Thursday, February 01, 2024

Memo to Fed: Stop the News Conferences

In watching part of Jay Powell's news conference yesterday, I realized that what he is doing to just the opposite of good economics communication. When I write an article, give a lecture, or draft a textbook chapter, my goal is to convey maximum information in the fewest words possible. But when the Fed chair answers reporters' questions, he seems to be conveying the least possible information in the most words possible. 

Every answer the Fed chair gives is, more or less, a new paraphrasing of what the FOMC has already said in their statement or the chair has said many times before.  From the Fed's perspective, the ideal news conference contains no news and is mainly repetition and platitudes. "Our decisions are data-dependent....The future is uncertain....Blah blah blah...."

It is almost as if the news conference should come with a disclaimer: "I do not intend to say anything interesting. If you think I have said something interesting, please ignore because I misspoke."

Here is my recommendation: Stop giving news conferences. The Fed's policy decision and statement should stand by themselves. The Supreme Court does not give news conferences after announcing decisions. They explain their judgment once in writing and then let that stand. The Fed should do the same.

Wednesday, January 17, 2024

History of Economics Summer Camp

Grad students with an interest in the history of economic thought should click here.

Thursday, December 28, 2023

Life after Ec 10

Did you know that Kendall Roy (of Succession fame) graduated from the Harvard economics department? You can bid on his diploma here. He must have been in ec 10, though I don't recall him.

Click on image to enlarge.

Tuesday, November 07, 2023

A New Journal Ranking

 ...based on relevance for central banksAt the top is the Brookings Papers on Economic Activity, followed by the Quarterly Journal of Economics and the Journal of Monetary Economics.

Monday, September 11, 2023

This Year's First-Year Seminar

In recent years, I have been teaching a seminar to a small group of Harvard freshmen. I described the seminar in this essay in the NY Times. 

The assigned readings change a bit from year to year. In case any of my blog readers are interested, here are the books I chose for this year:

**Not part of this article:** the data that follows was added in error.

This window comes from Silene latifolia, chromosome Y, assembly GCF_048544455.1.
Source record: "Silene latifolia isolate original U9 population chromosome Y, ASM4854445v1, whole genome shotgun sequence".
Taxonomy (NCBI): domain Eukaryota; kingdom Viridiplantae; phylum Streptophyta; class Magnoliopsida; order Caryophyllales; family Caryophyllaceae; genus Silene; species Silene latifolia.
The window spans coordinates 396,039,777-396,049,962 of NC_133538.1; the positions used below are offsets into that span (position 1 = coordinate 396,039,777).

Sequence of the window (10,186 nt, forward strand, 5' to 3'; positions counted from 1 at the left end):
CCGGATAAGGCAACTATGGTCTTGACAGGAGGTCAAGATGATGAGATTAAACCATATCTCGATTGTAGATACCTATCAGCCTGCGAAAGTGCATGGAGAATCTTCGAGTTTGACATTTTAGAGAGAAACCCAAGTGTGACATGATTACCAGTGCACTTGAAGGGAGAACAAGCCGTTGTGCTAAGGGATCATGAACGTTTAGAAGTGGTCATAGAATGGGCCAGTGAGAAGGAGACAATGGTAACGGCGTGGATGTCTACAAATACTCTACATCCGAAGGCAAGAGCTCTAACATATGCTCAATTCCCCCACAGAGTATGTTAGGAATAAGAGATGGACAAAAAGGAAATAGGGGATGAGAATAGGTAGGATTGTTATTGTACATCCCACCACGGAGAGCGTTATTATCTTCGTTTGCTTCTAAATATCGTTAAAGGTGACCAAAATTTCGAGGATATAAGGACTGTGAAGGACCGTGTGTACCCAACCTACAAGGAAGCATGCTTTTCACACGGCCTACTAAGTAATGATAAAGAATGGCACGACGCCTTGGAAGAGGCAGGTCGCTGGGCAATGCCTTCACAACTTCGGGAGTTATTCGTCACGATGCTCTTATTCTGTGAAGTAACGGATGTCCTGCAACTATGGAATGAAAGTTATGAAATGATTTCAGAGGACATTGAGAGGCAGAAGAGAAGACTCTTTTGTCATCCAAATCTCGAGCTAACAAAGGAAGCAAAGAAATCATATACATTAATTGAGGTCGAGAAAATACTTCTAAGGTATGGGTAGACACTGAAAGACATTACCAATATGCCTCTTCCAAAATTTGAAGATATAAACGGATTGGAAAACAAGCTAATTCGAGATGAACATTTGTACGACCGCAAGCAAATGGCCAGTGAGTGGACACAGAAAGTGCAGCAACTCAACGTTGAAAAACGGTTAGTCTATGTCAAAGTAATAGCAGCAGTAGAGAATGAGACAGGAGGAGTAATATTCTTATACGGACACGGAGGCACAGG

• The Worldly Philosophers, by Robert Heilbroner
  • Capitalism and Freedom, by Milton Friedman
  • Equality and Efficiency: The Big Tradeoff, by Arthur Okun
  • We’ve Got You Covered: Rebooting American Health Care, by Liran Einav and Amy Finkelstein
  • Open Borders: The Science and Ethics of Immigration, by Bryan Caplan and Zach Weinersmith
  • The Two-Parent Privilege: How Americans Stopped Getting Married and Started Falling Behind, by Melissa Kearney

Saturday, August 05, 2023

Chip War

I just finished reading Chip War by Chris Miller (a professor of international history at Tufts). It is a fascinating history of the semiconductor industry. Relevant for not only economics but also geopolitics. Highly recommended.

Tuesday, July 25, 2023

What I've been watching

These TV shows aren't new, but they were new to me, and I enjoyed them both: Borgen (a Danish political drama) and Caliphate (a Swedish drama about an impending ISIS attack). Both are on Netflix, available dubbed in English or in the original language with subtitles. Thanks to Olivier Blanchard for the Borgen recommendation.

Tuesday, June 27, 2023

Happy Birthday, Professor Smith

Adam Smith's exact birth date is unknown, but it was sometime in June 1723.  So, 300 years ago this month.  I thought I should not let the month go by without acknowledging the father of modern economics. If you want to celebrate, I suggest reading this book about Smith's friendship with David Hume.

Friday, June 02, 2023

Five Economics Primers

Monday, May 29, 2023

A Lonely Place to Be


Click on graphic to enlarge.

This graph from David Leonhardt's column is illuminating. Now I understand why those of us who are fiscally conservative and socially liberal have trouble finding political candidates to fully represent our views. There are too few of us!

Sunday, May 28, 2023

Random Political Thought of the Day


Isn't it a bit odd to base your candidacy on the sunk cost fallacy?

Saturday, May 06, 2023

Congrats (?), Charles


Wednesday, April 05, 2023

The Importance of Teaching Fractional Reserve Banking

I was recently chatting with someone who teaches introductory macroeconomics (not using my favorite textbook). He does not teach the students about money creation under fractional reserve banking, which he considers an unnecessary technicality, but he does teach them the following two statements about inflation.

  1. If the Fed lowers the interest rate on reserves, that policy stimulates economic activity in the short run and, via the Phillips curve, increases inflation.
  2. In the long run, the quantity theory of money explains inflation.